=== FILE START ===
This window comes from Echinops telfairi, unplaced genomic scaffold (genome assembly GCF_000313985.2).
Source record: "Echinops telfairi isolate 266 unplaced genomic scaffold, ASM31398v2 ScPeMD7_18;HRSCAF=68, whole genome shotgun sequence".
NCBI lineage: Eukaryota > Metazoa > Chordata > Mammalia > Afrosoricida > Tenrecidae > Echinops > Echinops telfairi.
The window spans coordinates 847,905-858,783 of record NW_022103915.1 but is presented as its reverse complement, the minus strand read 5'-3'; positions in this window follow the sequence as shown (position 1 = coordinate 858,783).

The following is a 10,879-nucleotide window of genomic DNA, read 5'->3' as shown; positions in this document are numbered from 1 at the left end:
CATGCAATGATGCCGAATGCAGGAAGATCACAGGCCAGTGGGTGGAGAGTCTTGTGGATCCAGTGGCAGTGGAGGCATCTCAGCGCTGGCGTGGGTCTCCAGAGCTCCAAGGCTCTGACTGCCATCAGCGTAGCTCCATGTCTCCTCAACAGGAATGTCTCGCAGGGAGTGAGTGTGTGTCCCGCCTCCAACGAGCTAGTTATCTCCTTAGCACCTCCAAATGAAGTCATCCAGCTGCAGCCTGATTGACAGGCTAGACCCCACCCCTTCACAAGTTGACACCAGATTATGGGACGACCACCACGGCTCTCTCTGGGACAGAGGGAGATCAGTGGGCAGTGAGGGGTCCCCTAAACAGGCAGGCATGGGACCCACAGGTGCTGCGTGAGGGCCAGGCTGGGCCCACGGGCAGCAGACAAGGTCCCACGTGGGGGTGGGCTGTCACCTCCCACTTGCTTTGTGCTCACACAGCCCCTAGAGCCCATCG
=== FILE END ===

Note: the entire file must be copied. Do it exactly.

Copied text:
This window comes from Echinops telfairi, unplaced genomic scaffold (genome assembly GCF_000313985.2).
Source record: "Echinops telfairi isolate 266 unplaced genomic scaffold, ASM31398v2 ScPeMD7_18;HRSCAF=68, whole genome shotgun sequence".
NCBI lineage: Eukaryota > Metazoa > Chordata > Mammalia > Afrosoricida > Tenrecidae > Echinops > Echinops telfairi.
The window spans coordinates 847,905-858,783 of record NW_022103915.1 but is presented as its reverse complement, the minus strand read 5'-3'; positions in this window follow the sequence as shown (position 1 = coordinate 858,783).

The following is a 10,879-nucleotide window of genomic DNA, read 5'->3' as shown; positions in this document are numbered from 1 at the left end:
CATGCAATGATGCCGAATGCAGGAAGATCACAGGCCAGTGGGTGGAGAGTCTTGTGGATCCAGTGGCAGTGGAGGCATCTCAGCGCTGGCGTGGGTCTCCAGAGCTCCAAGGCTCTGACTGCCATCAGCGTAGCTCCATGTCTCCTCAACAGGAATGTCTCGCAGGGAGTGAGTGTGTGTCCCGCCTCCAACGAGCTAGTTATCTCCTTAGCACCTCCAAATGAAGTCATCCAGCTGCAGCCTGATTGACAGGCTAGACCCCACCCCTTCACAAGTTGACACCAGATTATGGGACGACCACCACGGCTCTCTCTGGGACAGAGGGAGATCAGTGGGCAGTGAGGGGTCCCCTAAACAGGCAGGCATGGGACCCACAGGTGCTGCGTGAGGGCCAGGCTGGGCCCACGGGCAGCAGACAAGGTCCCACGTGGGGGTGGGCTGTCACCTCCCACTTGCTTTGTGCTCACACAGCCCCTAGAGCCCATCG